YORK, Maine — Jim Williams said he has truly enjoyed holding forth to residents and visitors alike at his popular Route 1 eatery Wild Willy’s Burgers. But after 17 years, he’s decided to hang up his spatula and enjoy his retirement.
And if he thought for one moment that decision would go unnoticed by his loyal customers awaiting the typical March opening, that certainly wasn’t the case.
“I can’t tell you how amazing it has been. I’ve gotten probably 200 texts and phone calls. It’s just the coolest, most heartwarming thing,” said Williams. “I always wanted to create a local business, owned locally, hire locally, and it’s been a really fun ride.”
Williams said last year he and his wife Meredith — also a fixture at the restaurant — “decided we aren’t getting any younger. We’re both in our mid-70s. Our son wanted to move on. So we thought, ‘Let’s sell at the peak, not at the bottom.’”
But it crystallized for him this spring when the couple had to make a decision about whether to open for one last season. That’s when his wife developed significant medical issues and the decision in many ways was made for them.
“We normally open on March 1. My son said, ’Dad, you have to do something. People are wondering whether you’re dead,” he said with a laugh.
He looks back very fondly on his years in York, saying he’s truly enjoyed all of his customers. “I always stood at the end of the counter. I can’t remember a name for 28 seconds, but I know a face from 20 years ago. People would come in and say, ‘You’re still standing!’ I loved being in that business.”
Over the years, he gave other restaurateurs the right to use the name Wild Willy’s Burgers, and there are now other independently owned eateries in Rochester, New Hampshire and Watertown and Worcester, Massachusetts. But it all began in York, in a building that, before he took over, had never made a success lasting more than a year or two.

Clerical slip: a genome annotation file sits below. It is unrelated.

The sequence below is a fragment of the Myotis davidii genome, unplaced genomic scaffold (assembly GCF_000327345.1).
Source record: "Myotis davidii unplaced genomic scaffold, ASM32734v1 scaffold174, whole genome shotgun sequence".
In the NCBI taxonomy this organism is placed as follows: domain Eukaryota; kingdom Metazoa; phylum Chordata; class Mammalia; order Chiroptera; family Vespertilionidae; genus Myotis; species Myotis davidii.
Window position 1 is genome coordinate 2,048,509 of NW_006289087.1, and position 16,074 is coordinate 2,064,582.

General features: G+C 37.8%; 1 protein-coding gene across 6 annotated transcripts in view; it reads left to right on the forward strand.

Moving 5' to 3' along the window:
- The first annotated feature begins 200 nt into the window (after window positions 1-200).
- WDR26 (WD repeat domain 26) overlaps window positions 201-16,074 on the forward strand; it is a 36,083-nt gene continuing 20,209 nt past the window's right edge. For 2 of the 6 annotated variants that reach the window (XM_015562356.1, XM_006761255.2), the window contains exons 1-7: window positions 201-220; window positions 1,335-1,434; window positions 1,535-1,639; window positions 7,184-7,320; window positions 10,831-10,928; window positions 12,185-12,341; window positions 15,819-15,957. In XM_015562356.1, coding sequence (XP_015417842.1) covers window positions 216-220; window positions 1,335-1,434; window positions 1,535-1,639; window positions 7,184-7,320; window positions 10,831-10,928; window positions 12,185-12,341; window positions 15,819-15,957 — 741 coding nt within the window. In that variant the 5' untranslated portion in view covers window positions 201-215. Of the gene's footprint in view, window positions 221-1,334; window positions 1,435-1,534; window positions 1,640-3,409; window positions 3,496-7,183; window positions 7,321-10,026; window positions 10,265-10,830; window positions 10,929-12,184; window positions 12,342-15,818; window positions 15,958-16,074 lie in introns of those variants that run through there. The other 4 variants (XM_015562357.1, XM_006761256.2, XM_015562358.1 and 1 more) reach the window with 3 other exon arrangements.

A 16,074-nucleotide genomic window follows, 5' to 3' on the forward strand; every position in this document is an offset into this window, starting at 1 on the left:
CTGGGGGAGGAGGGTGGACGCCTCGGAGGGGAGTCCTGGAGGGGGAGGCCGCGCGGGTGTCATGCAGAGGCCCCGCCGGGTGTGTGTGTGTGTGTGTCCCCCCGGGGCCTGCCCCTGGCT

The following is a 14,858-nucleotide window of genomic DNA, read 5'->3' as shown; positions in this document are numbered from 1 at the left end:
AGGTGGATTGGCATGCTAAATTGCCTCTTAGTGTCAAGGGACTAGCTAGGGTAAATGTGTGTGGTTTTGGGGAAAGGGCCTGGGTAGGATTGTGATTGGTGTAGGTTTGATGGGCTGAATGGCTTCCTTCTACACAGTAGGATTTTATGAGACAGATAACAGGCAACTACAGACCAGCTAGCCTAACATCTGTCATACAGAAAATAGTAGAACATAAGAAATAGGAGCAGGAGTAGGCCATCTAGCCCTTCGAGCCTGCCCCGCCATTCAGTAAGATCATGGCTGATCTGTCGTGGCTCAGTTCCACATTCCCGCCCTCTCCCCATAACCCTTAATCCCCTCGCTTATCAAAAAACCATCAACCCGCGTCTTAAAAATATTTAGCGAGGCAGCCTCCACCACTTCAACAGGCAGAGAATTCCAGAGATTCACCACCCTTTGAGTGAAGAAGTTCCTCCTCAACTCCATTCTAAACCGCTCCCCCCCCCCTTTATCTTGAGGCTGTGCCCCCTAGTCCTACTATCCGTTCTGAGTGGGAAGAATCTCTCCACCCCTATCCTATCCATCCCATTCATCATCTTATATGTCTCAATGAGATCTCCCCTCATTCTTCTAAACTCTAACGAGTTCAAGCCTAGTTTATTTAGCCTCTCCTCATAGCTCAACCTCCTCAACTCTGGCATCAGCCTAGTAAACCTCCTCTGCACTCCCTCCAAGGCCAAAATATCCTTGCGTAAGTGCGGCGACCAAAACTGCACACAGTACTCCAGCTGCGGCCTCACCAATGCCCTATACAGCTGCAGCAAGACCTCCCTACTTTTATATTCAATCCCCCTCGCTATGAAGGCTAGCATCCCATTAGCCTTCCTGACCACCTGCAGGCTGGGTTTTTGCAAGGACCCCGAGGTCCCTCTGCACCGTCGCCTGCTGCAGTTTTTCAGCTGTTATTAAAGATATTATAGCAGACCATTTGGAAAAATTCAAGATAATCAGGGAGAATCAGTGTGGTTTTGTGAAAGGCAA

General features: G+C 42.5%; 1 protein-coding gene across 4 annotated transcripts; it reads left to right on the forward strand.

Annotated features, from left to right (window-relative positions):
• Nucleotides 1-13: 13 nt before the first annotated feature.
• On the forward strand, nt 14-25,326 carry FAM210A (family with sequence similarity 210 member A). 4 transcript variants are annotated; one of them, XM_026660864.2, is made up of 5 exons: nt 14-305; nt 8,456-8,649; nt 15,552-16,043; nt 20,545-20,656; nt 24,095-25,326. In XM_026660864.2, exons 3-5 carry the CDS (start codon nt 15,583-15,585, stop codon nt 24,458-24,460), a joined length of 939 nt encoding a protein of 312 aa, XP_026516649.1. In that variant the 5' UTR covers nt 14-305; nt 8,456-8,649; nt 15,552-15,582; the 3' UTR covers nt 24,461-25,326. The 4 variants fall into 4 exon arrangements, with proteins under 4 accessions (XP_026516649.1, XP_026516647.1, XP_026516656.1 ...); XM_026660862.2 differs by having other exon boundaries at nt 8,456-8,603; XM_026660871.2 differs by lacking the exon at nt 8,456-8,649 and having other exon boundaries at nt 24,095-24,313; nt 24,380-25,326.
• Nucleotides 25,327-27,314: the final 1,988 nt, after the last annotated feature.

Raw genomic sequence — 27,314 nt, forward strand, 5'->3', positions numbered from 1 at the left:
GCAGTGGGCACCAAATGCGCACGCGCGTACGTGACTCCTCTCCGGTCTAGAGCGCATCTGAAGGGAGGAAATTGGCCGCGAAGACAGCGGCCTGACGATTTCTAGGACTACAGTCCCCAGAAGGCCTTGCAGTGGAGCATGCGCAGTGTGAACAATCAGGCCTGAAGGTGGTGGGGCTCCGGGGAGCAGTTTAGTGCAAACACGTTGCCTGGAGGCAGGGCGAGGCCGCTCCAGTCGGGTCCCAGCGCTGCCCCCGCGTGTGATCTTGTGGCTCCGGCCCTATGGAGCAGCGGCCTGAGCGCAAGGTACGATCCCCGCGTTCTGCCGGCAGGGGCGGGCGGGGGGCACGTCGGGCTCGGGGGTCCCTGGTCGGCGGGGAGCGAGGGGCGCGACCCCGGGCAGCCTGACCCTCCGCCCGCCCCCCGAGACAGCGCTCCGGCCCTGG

Not only was the restaurant known for its hand-patted burgers and hand-cut fries, it had a distinctive décor as well. The Alaskan wall murals were painted by local artist Scott Thomas for a former owner and Williams hired Thomas to expand them and keep them in pristine condition.
Williams said he’s selling the building and land himself, and is not using a broker. But he’s not too worried about finding a buyer. “By the amount of interest I’m getting, it should sell. I walk in there and it looks like it’s ready to open tomorrow. Whoever buys it can do whatever they want with it. But the intrinsic value is in Wild Willy’s.”
He said one thing he can say for certain: “I’m not selling to an absentee owner. I want people who are going to be there.”
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